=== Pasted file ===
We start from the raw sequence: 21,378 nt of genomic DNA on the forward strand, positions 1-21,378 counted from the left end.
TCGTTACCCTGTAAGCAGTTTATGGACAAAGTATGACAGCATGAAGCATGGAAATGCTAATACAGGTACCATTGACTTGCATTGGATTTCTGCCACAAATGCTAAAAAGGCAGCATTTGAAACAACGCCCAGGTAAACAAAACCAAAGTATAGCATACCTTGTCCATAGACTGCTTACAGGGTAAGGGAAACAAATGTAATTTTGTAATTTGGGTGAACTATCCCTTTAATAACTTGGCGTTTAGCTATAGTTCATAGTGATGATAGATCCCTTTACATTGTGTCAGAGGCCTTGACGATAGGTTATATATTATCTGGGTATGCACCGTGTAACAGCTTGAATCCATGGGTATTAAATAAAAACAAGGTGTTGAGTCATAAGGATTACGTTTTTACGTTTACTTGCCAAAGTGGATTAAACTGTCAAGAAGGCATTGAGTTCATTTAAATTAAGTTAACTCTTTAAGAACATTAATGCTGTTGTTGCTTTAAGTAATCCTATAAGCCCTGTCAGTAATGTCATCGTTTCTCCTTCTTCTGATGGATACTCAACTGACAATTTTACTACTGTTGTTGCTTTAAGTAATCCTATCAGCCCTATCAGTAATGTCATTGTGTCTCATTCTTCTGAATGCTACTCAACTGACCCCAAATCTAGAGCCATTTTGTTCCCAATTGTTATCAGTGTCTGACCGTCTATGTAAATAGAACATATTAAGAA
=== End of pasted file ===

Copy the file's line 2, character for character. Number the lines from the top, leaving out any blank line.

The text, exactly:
TCGTTACCCTGTAAGCAGTTTATGGACAAAGTATGACAGCATGAAGCATGGAAATGCTAATACAGGTACCATTGACTTGCATTGGATTTCTGCCACAAATGCTAAAAAGGCAGCATTTGAAACAACGCCCAGGTAAACAAAACCAAAGTATAGCATACCTTGTCCATAGACTGCTTACAGGGTAAGGGAAACAAATGTAATTTTGTAATTTGGGTGAACTATCCCTTTAATAACTTGGCGTTTAGCTATAGTTCATAGTGATGATAGATCCCTTTACATTGTGTCAGAGGCCTTGACGATAGGTTATATATTATCTGGGTATGCACCGTGTAACAGCTTGAATCCATGGGTATTAAATAAAAACAAGGTGTTGAGTCATAAGGATTACGTTTTTACGTTTACTTGCCAAAGTGGATTAAACTGTCAAGAAGGCATTGAGTTCATTTAAATTAAGTTAACTCTTTAAGAACATTAATGCTGTTGTTGCTTTAAGTAATCCTATAAGCCCTGTCAGTAATGTCATCGTTTCTCCTTCTTCTGATGGATACTCAACTGACAATTTTACTACTGTTGTTGCTTTAAGTAATCCTATCAGCCCTATCAGTAATGTCATTGTGTCTCATTCTTCTGAATGCTACTCAACTGACCCCAAATCTAGAGCCATTTTGTTCCCAATTGTTATCAGTGTCTGACCGTCTATGTAAATAGAACATATTAAGAA